A weekly newspaper for which thousands of reporters have written stories from interviews, speeches and handouts — and agonised about how their copy will be received — ceased publication last month.
Launched in October 1979, it survived many changes in the newspaper business, including takeover bids by other organisations, continuing for 27 years as the standalone title of its founders.
But on 18 July, the last edition appeared. It looked forward to a walking festival to be opened by an Olympic and European women's walking champion who lives locally — an event which now won't, alas, be reported by up to 250 journalists.
If this sounds an improbable number for a local paper, of course it is. The journalists were in reality writing stories for the NCE, the end-of-training examination of the National Council for the Training of Journalists or for its preliminary exams.
And the newspaper was the Oxdown Gazette.
Local reporting will still feature in the exams, but in new newspapers in locations varied enough to allow for any story to be given a credible setting. The Radston Mercury and the Byford Gazette appeared on the 7 April NCE, with stories about a happy-slapping attack on a chess champion and domestic violence.
"Oxdown was created as a mythical, but typical, English town served by a truly local weekly newspaper — a microcosm of every aspect of life — the perfect canvas for best-practice local reporting, with courts, councils, police, fire, ambulance, local groups and societies," says NCTJ chief executive Joanne Butcher. "Oxdown has played a key role in the development of the NCTJ for many years, but it has fulfilled its role.
"The convergence of print, broadcasting and online media and journalism skills is increasing.
And we decided, after extensive consultation, that Oxdown is too narrow and old-fashioned in this new media landscape."
Memory Lane, Oxdown Back in the late 1970s, examiners felt it would help candidates faced with several stories to write if they were all set in the same town, about which they could be supplied with the essential facts and figures and a map. It would also be easier for the setters, not to have to invent new places each time.
The map first sketched by NCTJ director Alec Newman owed something to Chester, particularly its centrally-placed racecourse. The profile was written by deputy director (training) David Paull, who recalls that the original Oxdown had a population of some 30,000 and a local council with the powers of an urban district. In the most recent edition, the town has 130,000 people and a unitary authority. But the original map remained unchanged throughout.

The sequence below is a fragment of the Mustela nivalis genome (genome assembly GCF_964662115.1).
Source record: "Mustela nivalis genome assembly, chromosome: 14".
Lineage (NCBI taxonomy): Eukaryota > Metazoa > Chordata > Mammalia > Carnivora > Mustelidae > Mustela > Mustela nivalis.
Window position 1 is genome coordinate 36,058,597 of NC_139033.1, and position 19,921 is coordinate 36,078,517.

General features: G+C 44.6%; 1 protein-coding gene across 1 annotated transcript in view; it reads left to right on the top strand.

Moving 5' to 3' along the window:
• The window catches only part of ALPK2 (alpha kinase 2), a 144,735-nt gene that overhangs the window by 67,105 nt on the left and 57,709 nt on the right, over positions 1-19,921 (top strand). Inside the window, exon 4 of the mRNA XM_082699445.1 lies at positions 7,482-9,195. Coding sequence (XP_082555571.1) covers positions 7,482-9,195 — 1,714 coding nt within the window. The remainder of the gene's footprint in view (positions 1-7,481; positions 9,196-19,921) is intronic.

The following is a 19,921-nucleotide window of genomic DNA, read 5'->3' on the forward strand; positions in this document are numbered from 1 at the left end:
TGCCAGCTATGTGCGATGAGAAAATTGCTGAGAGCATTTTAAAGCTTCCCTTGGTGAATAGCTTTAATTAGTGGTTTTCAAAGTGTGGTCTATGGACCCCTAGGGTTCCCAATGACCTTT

The first edition of the Oxdown Gazette led on a rail crash — a three-coach passenger train came off the tracks and ran up a ramp on to the platform, killing two railway employees. Nowadays, TV images familiar from Potter's Bar might help trainees visualise the Oxdown situation. In 1979, no such help was available. From the stories written, it was clear that many students had never travelled on a train, or set foot on a railway platform.
But they could find Oxdown Station, top centre on their map. If they set off on a clockwise tour, they would first pass the Crown Hotel, scene of hundreds of public meetings and gatherings of local societies, attended by reporters expected to take shorthand notes of the speeches and ask no questions.
Then past St Mary's Hospital, which over the years coped with a string of intensive care cases — including one member of the Gazette staff, a cyclist knocked down on a nearby roundabout. And so to the docks, where blazing diesel floating towards a coaster carrying explosives for the local quarry featured in an "almost a disaster" story.
Past the Riverside estate, home of a high proportion of the people interviewed for the Gazette, and once disastrously flooded by the River Ox, they would reach Robert's Park, remembering the retired judge who was attacked by a mugger — or perhaps by an ex-con with a grievance about his sentence.
And so to the centre of Oxdown, with its public buildings, shops and oddly oriented parish church, where devil worshippers once attacked the vicar.
Bill Wood, adapter of many real-life events to the special needs of Oxdown and its reporters, points out that some of the most memorable stories, such as the outbreak of badger-baiting, took place "off the map".
For a protest story about a windfarm, the turbines couldn't be sited in the middle of the town.
"Welcome to Oxdown, the mythical town where everything happens — it is like Brigadoon, but newsier" was Bill's standard opening remark on refresher courses for NCE students.
"By many people, Oxdown was adopted with affection," he says.
Students at Darlington, compelled to spend Wednesday afternoons on sport journalism, even formed themselves into Oxdown United FC, turning out in full club kit.
But perhaps the oddest thing about Oxdown was that the big stories always broke just before the weekly paper's publication day. Local radio and freesheets never heard about these events first, so that all stories could be written as ‘first breaks'. In the new titles, will there be an occasional exercise testing trainees' ability to make interesting a story which broke just after publication day and which has to be warmed up for the next weekend?